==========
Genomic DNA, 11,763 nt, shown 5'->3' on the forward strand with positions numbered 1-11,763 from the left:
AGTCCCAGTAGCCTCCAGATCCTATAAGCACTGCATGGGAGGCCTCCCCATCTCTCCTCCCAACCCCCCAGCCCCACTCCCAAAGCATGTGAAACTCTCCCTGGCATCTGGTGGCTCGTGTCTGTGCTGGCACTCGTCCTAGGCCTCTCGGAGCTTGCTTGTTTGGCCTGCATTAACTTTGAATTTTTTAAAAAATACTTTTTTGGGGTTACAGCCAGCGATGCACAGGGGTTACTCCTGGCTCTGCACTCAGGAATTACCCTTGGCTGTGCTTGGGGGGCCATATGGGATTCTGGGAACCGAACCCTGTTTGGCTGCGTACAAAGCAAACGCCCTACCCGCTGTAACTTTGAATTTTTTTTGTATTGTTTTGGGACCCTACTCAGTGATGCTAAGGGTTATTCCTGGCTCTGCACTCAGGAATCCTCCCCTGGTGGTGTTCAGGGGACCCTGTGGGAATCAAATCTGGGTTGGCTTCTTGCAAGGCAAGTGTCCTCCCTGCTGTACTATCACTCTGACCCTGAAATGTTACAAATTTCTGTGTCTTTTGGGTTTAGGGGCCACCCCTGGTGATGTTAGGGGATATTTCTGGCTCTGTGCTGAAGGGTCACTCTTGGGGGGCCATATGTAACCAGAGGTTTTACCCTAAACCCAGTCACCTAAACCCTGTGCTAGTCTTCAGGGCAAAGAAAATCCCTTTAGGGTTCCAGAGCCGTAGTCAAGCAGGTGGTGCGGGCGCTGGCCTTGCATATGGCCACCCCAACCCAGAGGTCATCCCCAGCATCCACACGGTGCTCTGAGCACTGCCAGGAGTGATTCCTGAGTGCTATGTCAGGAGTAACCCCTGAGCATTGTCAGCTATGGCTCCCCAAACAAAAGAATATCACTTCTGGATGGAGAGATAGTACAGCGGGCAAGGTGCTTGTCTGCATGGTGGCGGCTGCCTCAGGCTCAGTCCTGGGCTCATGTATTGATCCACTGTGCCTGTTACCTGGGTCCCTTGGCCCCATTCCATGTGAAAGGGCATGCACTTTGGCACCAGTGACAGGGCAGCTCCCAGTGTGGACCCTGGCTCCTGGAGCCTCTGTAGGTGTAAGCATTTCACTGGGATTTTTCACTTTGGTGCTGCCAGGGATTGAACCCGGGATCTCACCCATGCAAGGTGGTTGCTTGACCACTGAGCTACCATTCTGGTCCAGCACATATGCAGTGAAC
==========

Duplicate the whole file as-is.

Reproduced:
Genomic DNA, 11,763 nt, shown 5'->3' on the forward strand with positions numbered 1-11,763 from the left:
AGTCCCAGTAGCCTCCAGATCCTATAAGCACTGCATGGGAGGCCTCCCCATCTCTCCTCCCAACCCCCCAGCCCCACTCCCAAAGCATGTGAAACTCTCCCTGGCATCTGGTGGCTCGTGTCTGTGCTGGCACTCGTCCTAGGCCTCTCGGAGCTTGCTTGTTTGGCCTGCATTAACTTTGAATTTTTTAAAAAATACTTTTTTGGGGTTACAGCCAGCGATGCACAGGGGTTACTCCTGGCTCTGCACTCAGGAATTACCCTTGGCTGTGCTTGGGGGGCCATATGGGATTCTGGGAACCGAACCCTGTTTGGCTGCGTACAAAGCAAACGCCCTACCCGCTGTAACTTTGAATTTTTTTTGTATTGTTTTGGGACCCTACTCAGTGATGCTAAGGGTTATTCCTGGCTCTGCACTCAGGAATCCTCCCCTGGTGGTGTTCAGGGGACCCTGTGGGAATCAAATCTGGGTTGGCTTCTTGCAAGGCAAGTGTCCTCCCTGCTGTACTATCACTCTGACCCTGAAATGTTACAAATTTCTGTGTCTTTTGGGTTTAGGGGCCACCCCTGGTGATGTTAGGGGATATTTCTGGCTCTGTGCTGAAGGGTCACTCTTGGGGGGCCATATGTAACCAGAGGTTTTACCCTAAACCCAGTCACCTAAACCCTGTGCTAGTCTTCAGGGCAAAGAAAATCCCTTTAGGGTTCCAGAGCCGTAGTCAAGCAGGTGGTGCGGGCGCTGGCCTTGCATATGGCCACCCCAACCCAGAGGTCATCCCCAGCATCCACACGGTGCTCTGAGCACTGCCAGGAGTGATTCCTGAGTGCTATGTCAGGAGTAACCCCTGAGCATTGTCAGCTATGGCTCCCCAAACAAAAGAATATCACTTCTGGATGGAGAGATAGTACAGCGGGCAAGGTGCTTGTCTGCATGGTGGCGGCTGCCTCAGGCTCAGTCCTGGGCTCATGTATTGATCCACTGTGCCTGTTACCTGGGTCCCTTGGCCCCATTCCATGTGAAAGGGCATGCACTTTGGCACCAGTGACAGGGCAGCTCCCAGTGTGGACCCTGGCTCCTGGAGCCTCTGTAGGTGTAAGCATTTCACTGGGATTTTTCACTTTGGTGCTGCCAGGGATTGAACCCGGGATCTCACCCATGCAAGGTGGTTGCTTGACCACTGAGCTACCATTCTGGTCCAGCACATATGCAGTGAAC